This is based on my experience as a conveyancing solicitor in England, but I do not accept liability for information I give in this forum

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        • #5
          Re: Listed Building Status & splitting up a property

          Thanks a million - that insight is really useful. I'll do some more digging on de-listing, and also into whether it's easier to go for listed building consent. Thanks again.

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          • #6
            Re: Listed Building Status & splitting up a property

            I don't really understand the point here. If the farmhouse is listed then it is the farmhouse that is listed.... If the barn wasn't listed (because OP said only the farmhouse was) then it doesn't become listed as such by virtue of changes in ownership.

            If the barn is in the same legal title I can't see what that has got to do with the issue of listing. Separating titles or ownership won't make any difference.

            What might be the case is that works to the barn could "affect the setting of a listed building" and therefore still require listed building consent, but that isn't quite the same thing.
            RICHARD WEBSTERwww.rwco.co.uk
            As a conveyancing solicitor I want to be helpful (England/Wales only) but can't accept liability for this.

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            • #7
              Re: Listed Building Status & splitting up a property

              The listing covers not only the building itself but also any other object or structure fixed to the building or within its area and which has been so since 1948. Depending on the particular facts, this could well include the barn - cat5518 seems clear that the barn is covered by the listing of the house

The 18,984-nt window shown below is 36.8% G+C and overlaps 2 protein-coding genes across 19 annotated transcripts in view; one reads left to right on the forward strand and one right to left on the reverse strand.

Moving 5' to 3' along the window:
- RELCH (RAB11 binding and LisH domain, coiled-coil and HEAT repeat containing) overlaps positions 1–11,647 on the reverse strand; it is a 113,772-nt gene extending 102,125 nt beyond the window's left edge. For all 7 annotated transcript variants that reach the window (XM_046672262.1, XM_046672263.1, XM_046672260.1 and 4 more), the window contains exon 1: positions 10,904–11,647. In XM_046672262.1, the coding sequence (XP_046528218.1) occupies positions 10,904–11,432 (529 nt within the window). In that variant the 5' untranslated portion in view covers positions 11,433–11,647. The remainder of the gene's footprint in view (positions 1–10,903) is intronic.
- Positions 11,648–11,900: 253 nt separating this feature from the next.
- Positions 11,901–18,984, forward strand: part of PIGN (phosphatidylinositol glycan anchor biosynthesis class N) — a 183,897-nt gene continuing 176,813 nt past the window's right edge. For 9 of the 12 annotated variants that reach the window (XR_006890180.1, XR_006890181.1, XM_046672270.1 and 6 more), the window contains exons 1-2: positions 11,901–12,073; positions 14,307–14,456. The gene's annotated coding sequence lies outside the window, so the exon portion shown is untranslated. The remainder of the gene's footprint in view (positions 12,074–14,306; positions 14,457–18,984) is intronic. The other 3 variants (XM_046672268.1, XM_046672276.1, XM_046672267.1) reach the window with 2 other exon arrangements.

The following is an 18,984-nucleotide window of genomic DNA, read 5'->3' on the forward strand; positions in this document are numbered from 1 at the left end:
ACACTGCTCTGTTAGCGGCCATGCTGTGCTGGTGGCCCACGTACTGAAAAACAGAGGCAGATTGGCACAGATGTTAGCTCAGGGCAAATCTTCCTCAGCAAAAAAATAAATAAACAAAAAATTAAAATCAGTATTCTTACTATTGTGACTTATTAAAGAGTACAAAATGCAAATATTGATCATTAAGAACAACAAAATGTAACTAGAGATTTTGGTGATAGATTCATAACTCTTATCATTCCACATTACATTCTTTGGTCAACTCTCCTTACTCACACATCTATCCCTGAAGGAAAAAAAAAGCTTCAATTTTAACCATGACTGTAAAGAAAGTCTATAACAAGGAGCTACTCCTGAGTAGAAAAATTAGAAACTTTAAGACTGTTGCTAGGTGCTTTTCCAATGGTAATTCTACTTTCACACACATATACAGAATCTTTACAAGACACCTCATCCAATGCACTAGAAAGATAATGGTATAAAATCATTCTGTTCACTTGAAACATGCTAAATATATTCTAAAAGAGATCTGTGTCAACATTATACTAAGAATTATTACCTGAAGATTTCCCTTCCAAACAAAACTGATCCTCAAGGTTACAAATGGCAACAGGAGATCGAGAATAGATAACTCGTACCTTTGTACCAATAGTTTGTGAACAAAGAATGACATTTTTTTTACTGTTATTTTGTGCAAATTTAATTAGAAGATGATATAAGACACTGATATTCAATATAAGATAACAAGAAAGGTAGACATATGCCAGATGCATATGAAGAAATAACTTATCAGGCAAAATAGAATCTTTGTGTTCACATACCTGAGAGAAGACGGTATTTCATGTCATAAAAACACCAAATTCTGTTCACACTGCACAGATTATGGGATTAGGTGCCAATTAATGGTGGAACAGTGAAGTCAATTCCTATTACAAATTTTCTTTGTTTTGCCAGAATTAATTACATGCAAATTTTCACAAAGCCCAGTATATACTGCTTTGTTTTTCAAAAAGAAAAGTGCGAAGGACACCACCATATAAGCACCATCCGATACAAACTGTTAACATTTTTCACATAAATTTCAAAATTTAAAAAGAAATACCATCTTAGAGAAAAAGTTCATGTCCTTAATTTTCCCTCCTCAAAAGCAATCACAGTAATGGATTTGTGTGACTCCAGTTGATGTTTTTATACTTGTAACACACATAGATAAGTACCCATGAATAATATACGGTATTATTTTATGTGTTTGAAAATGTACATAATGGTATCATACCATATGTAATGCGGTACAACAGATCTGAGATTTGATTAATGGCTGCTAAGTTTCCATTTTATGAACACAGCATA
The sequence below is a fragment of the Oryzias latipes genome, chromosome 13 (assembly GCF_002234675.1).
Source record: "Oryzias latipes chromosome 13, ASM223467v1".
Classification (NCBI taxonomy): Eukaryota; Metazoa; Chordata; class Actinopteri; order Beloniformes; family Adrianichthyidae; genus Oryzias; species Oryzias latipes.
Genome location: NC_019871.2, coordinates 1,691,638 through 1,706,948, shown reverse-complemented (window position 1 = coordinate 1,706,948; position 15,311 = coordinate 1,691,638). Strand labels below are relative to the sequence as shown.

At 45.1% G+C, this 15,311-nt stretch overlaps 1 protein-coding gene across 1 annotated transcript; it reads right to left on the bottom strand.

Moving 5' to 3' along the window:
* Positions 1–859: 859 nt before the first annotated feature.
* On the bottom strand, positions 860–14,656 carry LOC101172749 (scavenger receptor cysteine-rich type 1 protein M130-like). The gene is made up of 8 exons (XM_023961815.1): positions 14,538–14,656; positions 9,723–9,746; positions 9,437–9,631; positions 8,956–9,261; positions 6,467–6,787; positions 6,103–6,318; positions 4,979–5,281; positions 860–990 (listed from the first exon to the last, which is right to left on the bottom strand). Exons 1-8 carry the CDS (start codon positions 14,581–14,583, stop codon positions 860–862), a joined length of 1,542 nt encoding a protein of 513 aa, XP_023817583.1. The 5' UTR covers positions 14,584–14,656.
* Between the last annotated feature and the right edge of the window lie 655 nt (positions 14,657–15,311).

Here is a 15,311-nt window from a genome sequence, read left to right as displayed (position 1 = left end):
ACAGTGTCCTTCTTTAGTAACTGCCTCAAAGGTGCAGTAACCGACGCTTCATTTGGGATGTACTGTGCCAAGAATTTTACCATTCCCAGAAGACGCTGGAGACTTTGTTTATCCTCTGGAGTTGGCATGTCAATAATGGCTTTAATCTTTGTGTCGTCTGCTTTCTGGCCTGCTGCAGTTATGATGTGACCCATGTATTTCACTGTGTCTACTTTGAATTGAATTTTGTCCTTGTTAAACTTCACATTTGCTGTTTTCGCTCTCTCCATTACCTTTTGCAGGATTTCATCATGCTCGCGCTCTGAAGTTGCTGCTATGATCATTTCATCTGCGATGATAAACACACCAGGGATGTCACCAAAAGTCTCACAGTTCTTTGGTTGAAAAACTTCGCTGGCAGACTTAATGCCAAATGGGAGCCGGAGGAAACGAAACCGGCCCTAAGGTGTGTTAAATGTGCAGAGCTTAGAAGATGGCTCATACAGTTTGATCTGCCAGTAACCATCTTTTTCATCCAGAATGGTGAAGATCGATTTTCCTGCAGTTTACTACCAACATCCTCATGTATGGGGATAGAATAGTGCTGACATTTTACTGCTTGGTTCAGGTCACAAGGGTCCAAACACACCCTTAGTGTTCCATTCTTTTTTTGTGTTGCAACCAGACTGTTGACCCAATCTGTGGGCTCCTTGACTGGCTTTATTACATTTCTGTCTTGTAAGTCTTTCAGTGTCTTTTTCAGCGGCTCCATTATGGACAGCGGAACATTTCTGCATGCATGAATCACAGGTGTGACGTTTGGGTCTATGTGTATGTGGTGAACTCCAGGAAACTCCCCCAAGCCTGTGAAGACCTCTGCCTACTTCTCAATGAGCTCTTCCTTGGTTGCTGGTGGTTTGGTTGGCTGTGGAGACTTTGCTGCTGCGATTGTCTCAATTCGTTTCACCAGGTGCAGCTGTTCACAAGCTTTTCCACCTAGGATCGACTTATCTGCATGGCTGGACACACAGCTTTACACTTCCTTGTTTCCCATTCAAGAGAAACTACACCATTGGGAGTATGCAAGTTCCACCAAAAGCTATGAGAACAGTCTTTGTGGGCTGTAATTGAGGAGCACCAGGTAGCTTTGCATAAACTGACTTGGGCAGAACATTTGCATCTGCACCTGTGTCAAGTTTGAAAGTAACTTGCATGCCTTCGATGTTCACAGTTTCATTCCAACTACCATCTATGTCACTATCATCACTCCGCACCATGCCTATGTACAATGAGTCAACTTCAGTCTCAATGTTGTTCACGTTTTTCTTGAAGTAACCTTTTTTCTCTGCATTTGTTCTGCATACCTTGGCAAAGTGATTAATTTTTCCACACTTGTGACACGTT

This is based on my experience as a conveyancing solicitor in England, but I do not accept liability for information I give in this forum

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              • #8
                Re: Listed Building Status & splitting up a property

                Yes, the barn is under the same title as the farmhouse, and was built around 1910, and therefore, it would be covered under the same listing - as JustinN says, the listing covers the building (farmhouse) and any other object in the curtilage.

                Interestingly, i may be able the barn does not form part of the same curtilage as the farmhouse, as "curtilage" (when talking about listing) does not necessarily mean the whole of the land under that title deed, but it means (effectively) the land / buildings closely associated with the [main building] - there are a few cases where such a claim has been succesful, but it really depends on the facts.

                Thanks again for the help.

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                • #9
                  Re: Listed Building Status & splitting up a property

                  on the same vain
                  If part of the listed property (such as a barn) is on the oposite side of a public highway is that still considered as "within the curtilage"